Our policy has been to engage China economically, even though the balance of trade is laughable. China makes big dollars sending its stuff here while we make chump change sending our stuff there, because most Chinese have no money and the government puts all kinds of restrictions on buying U.S. goods. Despite that, Presidents Bush and Clinton fought hard to get China the best trade deals possible--not only with us but also around the world.
The problem comes when some nasty reporter like me asks Gore or George W. what they'll do about China's abysmal human rights policy. Confronted with the China problem, our presidential aspirants talk of appeasement and patience--and little else. Imposing economic sanctions against China would bring fear and loathing from the American corporate community, which is drooling at the potential of that giant market. We have no effective strategy to pressure China to behave, and neither of these guys will bring one to the table.
The third issue that makes the candidates gag is government waste. Democrat Gore is happy with the way the government operates and even wants to add more mammoth programs to its already hefty roster. Republican Bush wants to reform the system but trembles when you ask him which programs have to go, because he knows that to name names would cost him precious votes. Remember: the Democrats are running on massive entitlement programs; they are literally buying votes. If the Republicans threaten to shut down some gravy trains, the passengers onboard those trains may cross the tracks to the other party.
But government waste is staggering and taxes continue to rise because of it. The Senate Government Affairs Committee, chaired by Sen. Fred Thompson of Tennessee, said that $35 billion was "lost" by the federal government in 1998 alone. Thompson calls that a conservative estimate, because government agencies are not required to keep track of the money "lost" to waste, fraud, abuse and mismanagement.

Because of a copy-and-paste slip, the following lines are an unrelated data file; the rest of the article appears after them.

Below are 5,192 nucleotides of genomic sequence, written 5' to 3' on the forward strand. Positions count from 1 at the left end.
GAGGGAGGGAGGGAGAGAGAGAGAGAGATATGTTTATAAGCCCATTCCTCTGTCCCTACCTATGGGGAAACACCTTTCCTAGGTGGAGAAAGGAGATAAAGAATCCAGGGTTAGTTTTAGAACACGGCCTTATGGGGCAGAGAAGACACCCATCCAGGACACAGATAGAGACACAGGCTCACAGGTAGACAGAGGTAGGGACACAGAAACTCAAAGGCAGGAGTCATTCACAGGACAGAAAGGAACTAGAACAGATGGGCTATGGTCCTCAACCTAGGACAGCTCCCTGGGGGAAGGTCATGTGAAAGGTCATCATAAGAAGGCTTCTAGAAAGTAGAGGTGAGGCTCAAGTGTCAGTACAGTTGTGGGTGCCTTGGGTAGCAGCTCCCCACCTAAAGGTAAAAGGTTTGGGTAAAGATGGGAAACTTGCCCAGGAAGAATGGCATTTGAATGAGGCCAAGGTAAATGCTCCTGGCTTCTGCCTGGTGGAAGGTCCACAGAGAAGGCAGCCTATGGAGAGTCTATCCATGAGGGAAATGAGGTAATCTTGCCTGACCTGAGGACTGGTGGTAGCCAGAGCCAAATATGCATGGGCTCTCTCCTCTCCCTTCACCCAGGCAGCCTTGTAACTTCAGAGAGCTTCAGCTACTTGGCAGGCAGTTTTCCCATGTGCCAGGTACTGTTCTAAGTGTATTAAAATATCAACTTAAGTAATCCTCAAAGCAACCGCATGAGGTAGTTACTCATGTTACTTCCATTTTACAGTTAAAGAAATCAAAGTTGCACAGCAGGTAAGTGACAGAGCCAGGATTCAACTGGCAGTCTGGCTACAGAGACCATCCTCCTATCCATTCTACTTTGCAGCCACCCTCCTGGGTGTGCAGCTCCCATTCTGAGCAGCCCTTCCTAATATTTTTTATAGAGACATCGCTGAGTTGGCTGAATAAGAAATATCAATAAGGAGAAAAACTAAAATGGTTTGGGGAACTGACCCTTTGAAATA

Here's a great example of what's going on. Last spring, Hillary Clinton, her daughter, Chelsea, and an entourage of 20 traveled to North Africa for 12 days. They visited all the ancient attractions, had some photo-ops with the locals, and Mrs. Clinton made a speech or two. Then they came home, laden with presents and expensive souvenirs. So how much did that cost the taxpayers exactly? Well, nobody knows.
The General Accounting Office (GAO) doesn't know because it does not oversee this kind of trip. The White House doesn't know and didn't like me asking about it. The Secret Service said that its expenses are secret and that it is not required to keep track of what the people it protects spend. I believe it was the most expensive spring break in history, but I can't put a figure to it. The fact is that nobody can.
This happens all the time. Outrageous spending without accountability is a hallmark of our government and has been for decades. There is no government agency in charge of making sure tax dollars are spent effectively. The GAO just counts up the spending and doesn't even insist that the various agencies itemize. Washington is awash in tax money these days, and it is party time in the District.
Yet Gore, like John McCain and Bill Bradley earlier in the primaries, tells us the government doesn't have enough money for entitlements and Social Security to allow any significant tax cuts. Hey, here's a bulletin: taxes could be cut by 20 percent across the board and you'd still be able to fund entitlements and pay down the debt, if somebody would just demand that our tax money be spent responsibly. Next time you see Gore or Bush, ask him if he'll make that demand. And then tell him about the 26,000 dead people who got their food stamps right on time.
Bill O'Reilly is the executive producer and anchor of "The O'Reilly Factor" on the Fox News Channel.